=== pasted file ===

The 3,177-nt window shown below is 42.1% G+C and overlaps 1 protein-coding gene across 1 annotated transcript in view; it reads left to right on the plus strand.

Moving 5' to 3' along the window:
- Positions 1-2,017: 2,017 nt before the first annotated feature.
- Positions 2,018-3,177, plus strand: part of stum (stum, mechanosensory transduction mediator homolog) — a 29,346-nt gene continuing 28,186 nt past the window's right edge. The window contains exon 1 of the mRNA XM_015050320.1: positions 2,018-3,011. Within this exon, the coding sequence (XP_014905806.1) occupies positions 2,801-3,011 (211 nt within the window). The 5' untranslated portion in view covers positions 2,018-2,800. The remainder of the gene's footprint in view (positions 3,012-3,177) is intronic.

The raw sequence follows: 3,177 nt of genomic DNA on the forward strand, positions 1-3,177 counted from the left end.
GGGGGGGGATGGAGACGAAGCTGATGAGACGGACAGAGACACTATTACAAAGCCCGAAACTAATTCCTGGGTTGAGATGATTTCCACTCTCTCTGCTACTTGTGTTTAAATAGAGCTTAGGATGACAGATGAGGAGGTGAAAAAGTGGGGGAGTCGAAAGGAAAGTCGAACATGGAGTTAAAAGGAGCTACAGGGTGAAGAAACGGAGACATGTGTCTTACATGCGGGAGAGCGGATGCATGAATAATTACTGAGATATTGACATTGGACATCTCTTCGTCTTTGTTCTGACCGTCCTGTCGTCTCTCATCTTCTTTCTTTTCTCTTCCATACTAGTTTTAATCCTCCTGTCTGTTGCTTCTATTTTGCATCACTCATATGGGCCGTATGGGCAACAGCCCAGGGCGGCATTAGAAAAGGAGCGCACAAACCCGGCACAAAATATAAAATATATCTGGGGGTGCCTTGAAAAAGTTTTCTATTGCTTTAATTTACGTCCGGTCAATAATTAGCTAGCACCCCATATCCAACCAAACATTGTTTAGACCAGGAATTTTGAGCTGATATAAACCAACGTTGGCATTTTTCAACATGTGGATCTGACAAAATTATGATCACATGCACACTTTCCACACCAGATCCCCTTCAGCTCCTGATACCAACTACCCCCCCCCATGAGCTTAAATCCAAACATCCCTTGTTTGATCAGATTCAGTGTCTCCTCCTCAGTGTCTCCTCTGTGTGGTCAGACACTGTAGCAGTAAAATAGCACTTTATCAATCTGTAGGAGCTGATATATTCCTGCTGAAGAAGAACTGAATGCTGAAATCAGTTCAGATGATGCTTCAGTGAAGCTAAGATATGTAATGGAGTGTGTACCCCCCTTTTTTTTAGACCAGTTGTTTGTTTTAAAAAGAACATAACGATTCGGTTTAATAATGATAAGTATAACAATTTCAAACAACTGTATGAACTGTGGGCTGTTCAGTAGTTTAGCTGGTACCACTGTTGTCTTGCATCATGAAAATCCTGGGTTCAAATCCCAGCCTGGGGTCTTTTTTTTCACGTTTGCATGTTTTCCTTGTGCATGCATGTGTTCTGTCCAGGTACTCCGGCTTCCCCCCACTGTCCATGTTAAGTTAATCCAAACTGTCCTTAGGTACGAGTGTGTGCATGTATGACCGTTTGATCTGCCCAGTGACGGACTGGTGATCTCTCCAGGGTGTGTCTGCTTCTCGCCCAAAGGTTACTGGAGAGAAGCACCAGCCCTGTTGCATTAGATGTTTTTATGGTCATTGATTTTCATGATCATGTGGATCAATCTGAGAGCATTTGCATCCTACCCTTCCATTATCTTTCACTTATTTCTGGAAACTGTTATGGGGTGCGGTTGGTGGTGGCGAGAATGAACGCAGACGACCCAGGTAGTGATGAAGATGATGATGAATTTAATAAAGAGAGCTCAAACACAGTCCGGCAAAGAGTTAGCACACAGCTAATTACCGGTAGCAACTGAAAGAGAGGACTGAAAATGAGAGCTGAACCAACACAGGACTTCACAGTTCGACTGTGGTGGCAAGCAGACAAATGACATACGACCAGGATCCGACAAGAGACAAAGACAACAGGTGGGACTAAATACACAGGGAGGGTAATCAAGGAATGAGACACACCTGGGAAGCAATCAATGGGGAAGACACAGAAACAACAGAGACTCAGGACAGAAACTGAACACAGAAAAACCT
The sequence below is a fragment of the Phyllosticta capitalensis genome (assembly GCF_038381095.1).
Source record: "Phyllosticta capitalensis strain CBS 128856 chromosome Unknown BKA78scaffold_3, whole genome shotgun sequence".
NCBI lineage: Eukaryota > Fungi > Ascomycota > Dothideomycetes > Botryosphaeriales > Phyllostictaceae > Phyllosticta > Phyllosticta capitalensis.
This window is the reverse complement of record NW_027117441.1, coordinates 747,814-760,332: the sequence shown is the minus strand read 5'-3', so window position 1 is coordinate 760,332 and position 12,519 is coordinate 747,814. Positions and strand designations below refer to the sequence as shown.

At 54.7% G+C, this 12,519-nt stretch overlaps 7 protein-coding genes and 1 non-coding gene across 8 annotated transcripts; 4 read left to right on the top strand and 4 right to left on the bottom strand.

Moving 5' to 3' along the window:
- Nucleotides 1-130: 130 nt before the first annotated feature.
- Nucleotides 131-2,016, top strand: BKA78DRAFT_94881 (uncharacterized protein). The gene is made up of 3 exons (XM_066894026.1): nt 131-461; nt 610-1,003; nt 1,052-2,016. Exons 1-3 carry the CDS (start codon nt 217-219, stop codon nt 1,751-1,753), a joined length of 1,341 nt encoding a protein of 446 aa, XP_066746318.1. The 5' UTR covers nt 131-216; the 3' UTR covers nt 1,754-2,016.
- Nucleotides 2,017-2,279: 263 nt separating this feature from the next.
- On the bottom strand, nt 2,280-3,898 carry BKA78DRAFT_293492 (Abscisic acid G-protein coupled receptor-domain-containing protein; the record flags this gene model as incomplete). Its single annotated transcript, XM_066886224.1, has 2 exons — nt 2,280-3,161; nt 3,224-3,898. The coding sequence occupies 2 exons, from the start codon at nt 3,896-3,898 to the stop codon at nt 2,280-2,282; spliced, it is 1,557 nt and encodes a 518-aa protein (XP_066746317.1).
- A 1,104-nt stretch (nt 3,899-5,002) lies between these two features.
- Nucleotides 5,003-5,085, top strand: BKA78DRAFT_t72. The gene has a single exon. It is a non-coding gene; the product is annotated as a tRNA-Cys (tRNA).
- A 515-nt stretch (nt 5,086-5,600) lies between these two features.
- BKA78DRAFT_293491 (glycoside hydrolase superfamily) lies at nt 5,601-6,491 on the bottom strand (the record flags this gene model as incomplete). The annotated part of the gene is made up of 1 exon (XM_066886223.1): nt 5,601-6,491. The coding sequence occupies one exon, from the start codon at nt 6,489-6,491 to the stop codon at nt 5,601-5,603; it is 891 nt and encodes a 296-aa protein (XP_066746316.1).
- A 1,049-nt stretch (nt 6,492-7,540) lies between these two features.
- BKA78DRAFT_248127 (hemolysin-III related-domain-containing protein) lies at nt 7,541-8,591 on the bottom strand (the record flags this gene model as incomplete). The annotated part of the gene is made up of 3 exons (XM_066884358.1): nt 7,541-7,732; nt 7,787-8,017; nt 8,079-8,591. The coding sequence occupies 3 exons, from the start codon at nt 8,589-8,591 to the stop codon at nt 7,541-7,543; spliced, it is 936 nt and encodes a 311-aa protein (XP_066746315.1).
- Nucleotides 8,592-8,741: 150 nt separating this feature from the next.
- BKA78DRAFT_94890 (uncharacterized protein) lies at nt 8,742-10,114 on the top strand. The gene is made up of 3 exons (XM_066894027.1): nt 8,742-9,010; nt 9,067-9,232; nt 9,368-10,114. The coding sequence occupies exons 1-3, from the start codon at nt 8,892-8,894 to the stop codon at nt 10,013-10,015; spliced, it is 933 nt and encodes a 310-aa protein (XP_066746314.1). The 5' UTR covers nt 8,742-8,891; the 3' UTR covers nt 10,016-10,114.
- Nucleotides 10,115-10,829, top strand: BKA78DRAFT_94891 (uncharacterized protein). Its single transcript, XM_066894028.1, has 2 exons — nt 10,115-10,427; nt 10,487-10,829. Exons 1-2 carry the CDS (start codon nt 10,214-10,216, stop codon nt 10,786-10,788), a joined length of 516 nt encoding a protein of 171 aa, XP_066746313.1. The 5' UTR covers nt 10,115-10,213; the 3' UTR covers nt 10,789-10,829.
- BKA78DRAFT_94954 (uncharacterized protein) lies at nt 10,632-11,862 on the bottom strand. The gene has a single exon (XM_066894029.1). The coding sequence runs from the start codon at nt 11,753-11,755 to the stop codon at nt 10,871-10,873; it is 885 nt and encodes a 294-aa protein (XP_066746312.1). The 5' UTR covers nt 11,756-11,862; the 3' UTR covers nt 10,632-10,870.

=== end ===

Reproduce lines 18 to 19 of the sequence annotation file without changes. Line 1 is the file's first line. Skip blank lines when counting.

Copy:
- Nucleotides 5,003-5,085, top strand: BKA78DRAFT_t72. The gene has a single exon. It is a non-coding gene; the product is annotated as a tRNA-Cys (tRNA).
- A 515-nt stretch (nt 5,086-5,600) lies between these two features.